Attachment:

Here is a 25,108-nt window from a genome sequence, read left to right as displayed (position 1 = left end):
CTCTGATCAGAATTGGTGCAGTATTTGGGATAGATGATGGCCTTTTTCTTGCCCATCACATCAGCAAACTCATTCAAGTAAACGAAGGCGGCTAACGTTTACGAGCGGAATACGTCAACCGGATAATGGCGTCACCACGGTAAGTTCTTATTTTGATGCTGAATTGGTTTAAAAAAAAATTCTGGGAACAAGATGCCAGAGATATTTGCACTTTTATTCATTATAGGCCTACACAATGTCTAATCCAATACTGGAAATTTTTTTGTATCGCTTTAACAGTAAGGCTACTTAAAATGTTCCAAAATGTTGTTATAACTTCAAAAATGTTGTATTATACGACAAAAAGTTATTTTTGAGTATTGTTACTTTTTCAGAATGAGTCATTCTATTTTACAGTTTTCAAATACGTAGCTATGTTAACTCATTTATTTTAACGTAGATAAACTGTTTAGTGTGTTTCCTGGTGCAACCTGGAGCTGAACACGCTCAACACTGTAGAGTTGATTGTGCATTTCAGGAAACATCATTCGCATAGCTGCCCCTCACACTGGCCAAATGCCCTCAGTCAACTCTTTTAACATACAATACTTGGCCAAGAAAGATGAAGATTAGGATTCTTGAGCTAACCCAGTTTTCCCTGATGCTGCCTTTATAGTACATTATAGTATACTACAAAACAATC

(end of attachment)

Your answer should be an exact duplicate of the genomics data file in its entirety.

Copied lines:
Here is a 25,108-nt window from a genome sequence, read left to right as displayed (position 1 = left end):
CTCTGATCAGAATTGGTGCAGTATTTGGGATAGATGATGGCCTTTTTCTTGCCCATCACATCAGCAAACTCATTCAAGTAAACGAAGGCGGCTAACGTTTACGAGCGGAATACGTCAACCGGATAATGGCGTCACCACGGTAAGTTCTTATTTTGATGCTGAATTGGTTTAAAAAAAAATTCTGGGAACAAGATGCCAGAGATATTTGCACTTTTATTCATTATAGGCCTACACAATGTCTAATCCAATACTGGAAATTTTTTTGTATCGCTTTAACAGTAAGGCTACTTAAAATGTTCCAAAATGTTGTTATAACTTCAAAAATGTTGTATTATACGACAAAAAGTTATTTTTGAGTATTGTTACTTTTTCAGAATGAGTCATTCTATTTTACAGTTTTCAAATACGTAGCTATGTTAACTCATTTATTTTAACGTAGATAAACTGTTTAGTGTGTTTCCTGGTGCAACCTGGAGCTGAACACGCTCAACACTGTAGAGTTGATTGTGCATTTCAGGAAACATCATTCGCATAGCTGCCCCTCACACTGGCCAAATGCCCTCAGTCAACTCTTTTAACATACAATACTTGGCCAAGAAAGATGAAGATTAGGATTCTTGAGCTAACCCAGTTTTCCCTGATGCTGCCTTTATAGTACATTATAGTATACTACAAAACAATC